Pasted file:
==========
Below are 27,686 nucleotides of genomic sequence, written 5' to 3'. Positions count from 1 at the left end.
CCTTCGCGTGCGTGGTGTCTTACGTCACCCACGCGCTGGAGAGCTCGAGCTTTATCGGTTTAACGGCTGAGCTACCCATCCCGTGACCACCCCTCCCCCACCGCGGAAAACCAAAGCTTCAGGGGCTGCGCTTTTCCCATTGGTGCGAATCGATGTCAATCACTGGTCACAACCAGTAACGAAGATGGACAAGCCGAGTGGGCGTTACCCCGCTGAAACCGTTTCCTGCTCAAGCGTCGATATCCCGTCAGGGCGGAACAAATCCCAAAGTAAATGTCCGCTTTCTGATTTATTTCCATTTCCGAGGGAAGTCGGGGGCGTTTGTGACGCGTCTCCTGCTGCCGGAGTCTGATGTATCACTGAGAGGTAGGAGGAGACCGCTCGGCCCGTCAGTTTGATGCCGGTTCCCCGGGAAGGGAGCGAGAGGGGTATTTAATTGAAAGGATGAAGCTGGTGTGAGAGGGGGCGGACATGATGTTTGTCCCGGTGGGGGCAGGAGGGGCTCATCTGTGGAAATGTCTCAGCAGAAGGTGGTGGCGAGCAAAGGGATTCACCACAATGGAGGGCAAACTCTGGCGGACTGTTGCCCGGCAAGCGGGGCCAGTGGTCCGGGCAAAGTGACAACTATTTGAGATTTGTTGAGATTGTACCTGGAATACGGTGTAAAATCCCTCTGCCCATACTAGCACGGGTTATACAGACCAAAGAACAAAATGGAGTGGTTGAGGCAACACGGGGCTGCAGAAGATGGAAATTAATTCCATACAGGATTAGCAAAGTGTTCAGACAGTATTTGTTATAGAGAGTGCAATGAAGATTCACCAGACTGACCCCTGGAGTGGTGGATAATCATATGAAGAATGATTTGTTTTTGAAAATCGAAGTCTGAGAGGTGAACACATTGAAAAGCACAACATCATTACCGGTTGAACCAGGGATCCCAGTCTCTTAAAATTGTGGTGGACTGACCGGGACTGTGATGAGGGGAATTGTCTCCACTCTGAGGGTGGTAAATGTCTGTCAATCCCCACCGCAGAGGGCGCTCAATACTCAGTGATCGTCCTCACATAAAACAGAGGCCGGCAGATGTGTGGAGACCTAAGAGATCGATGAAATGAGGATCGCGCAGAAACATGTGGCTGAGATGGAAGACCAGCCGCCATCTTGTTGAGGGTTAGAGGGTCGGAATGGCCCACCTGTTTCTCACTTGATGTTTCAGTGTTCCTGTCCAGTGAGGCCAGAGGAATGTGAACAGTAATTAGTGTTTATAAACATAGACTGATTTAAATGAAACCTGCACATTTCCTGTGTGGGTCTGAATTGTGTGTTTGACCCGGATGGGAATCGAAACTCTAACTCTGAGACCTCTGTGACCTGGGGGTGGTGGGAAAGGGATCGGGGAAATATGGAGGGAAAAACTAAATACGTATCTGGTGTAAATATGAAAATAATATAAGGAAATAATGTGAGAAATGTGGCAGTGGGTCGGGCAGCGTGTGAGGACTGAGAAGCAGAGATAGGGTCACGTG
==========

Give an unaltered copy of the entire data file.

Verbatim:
Below are 27,686 nucleotides of genomic sequence, written 5' to 3'. Positions count from 1 at the left end.
CCTTCGCGTGCGTGGTGTCTTACGTCACCCACGCGCTGGAGAGCTCGAGCTTTATCGGTTTAACGGCTGAGCTACCCATCCCGTGACCACCCCTCCCCCACCGCGGAAAACCAAAGCTTCAGGGGCTGCGCTTTTCCCATTGGTGCGAATCGATGTCAATCACTGGTCACAACCAGTAACGAAGATGGACAAGCCGAGTGGGCGTTACCCCGCTGAAACCGTTTCCTGCTCAAGCGTCGATATCCCGTCAGGGCGGAACAAATCCCAAAGTAAATGTCCGCTTTCTGATTTATTTCCATTTCCGAGGGAAGTCGGGGGCGTTTGTGACGCGTCTCCTGCTGCCGGAGTCTGATGTATCACTGAGAGGTAGGAGGAGACCGCTCGGCCCGTCAGTTTGATGCCGGTTCCCCGGGAAGGGAGCGAGAGGGGTATTTAATTGAAAGGATGAAGCTGGTGTGAGAGGGGGCGGACATGATGTTTGTCCCGGTGGGGGCAGGAGGGGCTCATCTGTGGAAATGTCTCAGCAGAAGGTGGTGGCGAGCAAAGGGATTCACCACAATGGAGGGCAAACTCTGGCGGACTGTTGCCCGGCAAGCGGGGCCAGTGGTCCGGGCAAAGTGACAACTATTTGAGATTTGTTGAGATTGTACCTGGAATACGGTGTAAAATCCCTCTGCCCATACTAGCACGGGTTATACAGACCAAAGAACAAAATGGAGTGGTTGAGGCAACACGGGGCTGCAGAAGATGGAAATTAATTCCATACAGGATTAGCAAAGTGTTCAGACAGTATTTGTTATAGAGAGTGCAATGAAGATTCACCAGACTGACCCCTGGAGTGGTGGATAATCATATGAAGAATGATTTGTTTTTGAAAATCGAAGTCTGAGAGGTGAACACATTGAAAAGCACAACATCATTACCGGTTGAACCAGGGATCCCAGTCTCTTAAAATTGTGGTGGACTGACCGGGACTGTGATGAGGGGAATTGTCTCCACTCTGAGGGTGGTAAATGTCTGTCAATCCCCACCGCAGAGGGCGCTCAATACTCAGTGATCGTCCTCACATAAAACAGAGGCCGGCAGATGTGTGGAGACCTAAGAGATCGATGAAATGAGGATCGCGCAGAAACATGTGGCTGAGATGGAAGACCAGCCGCCATCTTGTTGAGGGTTAGAGGGTCGGAATGGCCCACCTGTTTCTCACTTGATGTTTCAGTGTTCCTGTCCAGTGAGGCCAGAGGAATGTGAACAGTAATTAGTGTTTATAAACATAGACTGATTTAAATGAAACCTGCACATTTCCTGTGTGGGTCTGAATTGTGTGTTTGACCCGGATGGGAATCGAAACTCTAACTCTGAGACCTCTGTGACCTGGGGGTGGTGGGAAAGGGATCGGGGAAATATGGAGGGAAAAACTAAATACGTATCTGGTGTAAATATGAAAATAATATAAGGAAATAATGTGAGAAATGTGGCAGTGGGTCGGGCAGCGTGTGAGGACTGAGAAGCAGAGATAGGGTCACGTG